Is mercy depicted in the novel Cry, the Beloved Country?
When Stephen Kumalo and James Jarvis take refuge in the church during a rainstorm, Jarvis asks Kumalo, "Is there mercy?" Although he is referring to the situation with Absalom, for whom no legal mercy has been extended, how would you answer that question in light of the changes occuring in Ndotsheni and the lives of the main characters in the concluding chapters of the novel? Is mercy depicted in the novel?
This is a fascinating question. The part of the story you relate occurs in Chapter 32, when Jarvis inquires of Kumalo if there is mercy for Absalom. However, when I first read this question I remembered what happened in Chapter 30 and the prayers that Stephen Kumalo offered up to God for his safe return to the village. Kumalo prays:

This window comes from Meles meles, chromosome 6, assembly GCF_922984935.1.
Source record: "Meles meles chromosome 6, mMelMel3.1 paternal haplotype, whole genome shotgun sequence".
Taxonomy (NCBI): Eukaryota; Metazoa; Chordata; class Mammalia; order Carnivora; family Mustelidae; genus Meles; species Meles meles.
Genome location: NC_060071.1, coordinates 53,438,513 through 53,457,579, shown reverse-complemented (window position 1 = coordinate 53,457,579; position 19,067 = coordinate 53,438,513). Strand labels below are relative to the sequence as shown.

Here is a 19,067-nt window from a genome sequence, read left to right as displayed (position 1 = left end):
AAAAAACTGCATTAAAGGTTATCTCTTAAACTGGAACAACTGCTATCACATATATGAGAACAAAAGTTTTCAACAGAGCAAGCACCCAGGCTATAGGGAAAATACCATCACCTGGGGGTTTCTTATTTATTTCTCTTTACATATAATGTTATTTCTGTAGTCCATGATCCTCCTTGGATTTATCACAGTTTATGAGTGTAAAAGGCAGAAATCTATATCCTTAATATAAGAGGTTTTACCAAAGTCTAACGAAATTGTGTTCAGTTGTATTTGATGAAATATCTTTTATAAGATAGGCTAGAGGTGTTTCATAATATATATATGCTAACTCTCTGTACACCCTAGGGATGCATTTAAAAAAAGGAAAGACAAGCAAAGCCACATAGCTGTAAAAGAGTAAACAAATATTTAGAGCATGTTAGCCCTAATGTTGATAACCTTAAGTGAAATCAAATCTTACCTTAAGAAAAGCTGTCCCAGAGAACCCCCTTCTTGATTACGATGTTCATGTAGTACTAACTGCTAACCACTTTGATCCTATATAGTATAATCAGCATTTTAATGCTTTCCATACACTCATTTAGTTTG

Tixo, we give thanks to Thee for Thy unending mercy. We give thanks to Thee for this safe return. We give thanks to Thee for the love of our friends and our families. We give thanks to Thee for all Thy mercies.
This leads me to think that there is mercy offered in this excellent and moving novel, but not the kind of mercy that we would expect. There is no "mercy" in the traditional sense of the word for Absalom Kumalo, and yet he is apparently able to meet his death with calmness and confidence in God, as we can discern from his letter. Likewise, in a sense, we know that the quest of Kumalo to rebuild the tribe and keep the people from leaving the land is flawed at best, and yet mercy is shown in the provision of so many things from Jarvis. Lastly, no mercy is shown to Kumalo in living to out live his only son, and yet mercy is shown in the shape of the daughter and grandson that he gains.
Mercy is present in the novel, but perhaps we need to change our perspective to have eyes to see that mercy. The two lead characters, Kumalo and Jarvis, have gone through experiences that definitely change their perspective and understanding of life, which enables them to see and appreciate the mercy that is shown.